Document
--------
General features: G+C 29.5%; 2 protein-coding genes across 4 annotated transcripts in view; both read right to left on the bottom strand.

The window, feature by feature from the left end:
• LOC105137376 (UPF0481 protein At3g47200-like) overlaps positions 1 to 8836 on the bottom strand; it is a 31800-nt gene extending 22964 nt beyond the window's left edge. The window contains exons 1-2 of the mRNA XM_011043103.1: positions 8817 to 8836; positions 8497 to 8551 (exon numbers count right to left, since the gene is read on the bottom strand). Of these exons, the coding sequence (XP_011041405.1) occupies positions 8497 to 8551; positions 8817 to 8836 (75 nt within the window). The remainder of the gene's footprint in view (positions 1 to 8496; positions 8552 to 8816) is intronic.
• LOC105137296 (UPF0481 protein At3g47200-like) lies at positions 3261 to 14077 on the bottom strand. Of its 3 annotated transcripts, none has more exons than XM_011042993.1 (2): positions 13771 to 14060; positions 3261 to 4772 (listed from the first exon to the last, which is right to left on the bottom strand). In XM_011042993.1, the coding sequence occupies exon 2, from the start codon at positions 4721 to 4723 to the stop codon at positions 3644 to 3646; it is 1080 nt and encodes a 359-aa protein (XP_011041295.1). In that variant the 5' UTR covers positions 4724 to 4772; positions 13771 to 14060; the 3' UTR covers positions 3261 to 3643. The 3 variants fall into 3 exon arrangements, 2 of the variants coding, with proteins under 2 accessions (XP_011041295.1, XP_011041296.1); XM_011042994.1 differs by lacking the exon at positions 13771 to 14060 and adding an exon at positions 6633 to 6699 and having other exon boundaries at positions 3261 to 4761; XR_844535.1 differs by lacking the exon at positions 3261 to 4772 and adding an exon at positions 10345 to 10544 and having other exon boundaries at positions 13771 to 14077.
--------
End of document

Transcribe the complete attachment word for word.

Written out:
General features: G+C 29.5%; 2 protein-coding genes across 4 annotated transcripts in view; both read right to left on the bottom strand.

The window, feature by feature from the left end:
• LOC105137376 (UPF0481 protein At3g47200-like) overlaps positions 1 to 8836 on the bottom strand; it is a 31800-nt gene extending 22964 nt beyond the window's left edge. The window contains exons 1-2 of the mRNA XM_011043103.1: positions 8817 to 8836; positions 8497 to 8551 (exon numbers count right to left, since the gene is read on the bottom strand). Of these exons, the coding sequence (XP_011041405.1) occupies positions 8497 to 8551; positions 8817 to 8836 (75 nt within the window). The remainder of the gene's footprint in view (positions 1 to 8496; positions 8552 to 8816) is intronic.
• LOC105137296 (UPF0481 protein At3g47200-like) lies at positions 3261 to 14077 on the bottom strand. Of its 3 annotated transcripts, none has more exons than XM_011042993.1 (2): positions 13771 to 14060; positions 3261 to 4772 (listed from the first exon to the last, which is right to left on the bottom strand). In XM_011042993.1, the coding sequence occupies exon 2, from the start codon at positions 4721 to 4723 to the stop codon at positions 3644 to 3646; it is 1080 nt and encodes a 359-aa protein (XP_011041295.1). In that variant the 5' UTR covers positions 4724 to 4772; positions 13771 to 14060; the 3' UTR covers positions 3261 to 3643. The 3 variants fall into 3 exon arrangements, 2 of the variants coding, with proteins under 2 accessions (XP_011041295.1, XP_011041296.1); XM_011042994.1 differs by lacking the exon at positions 13771 to 14060 and adding an exon at positions 6633 to 6699 and having other exon boundaries at positions 3261 to 4761; XR_844535.1 differs by lacking the exon at positions 3261 to 4772 and adding an exon at positions 10345 to 10544 and having other exon boundaries at positions 13771 to 14077.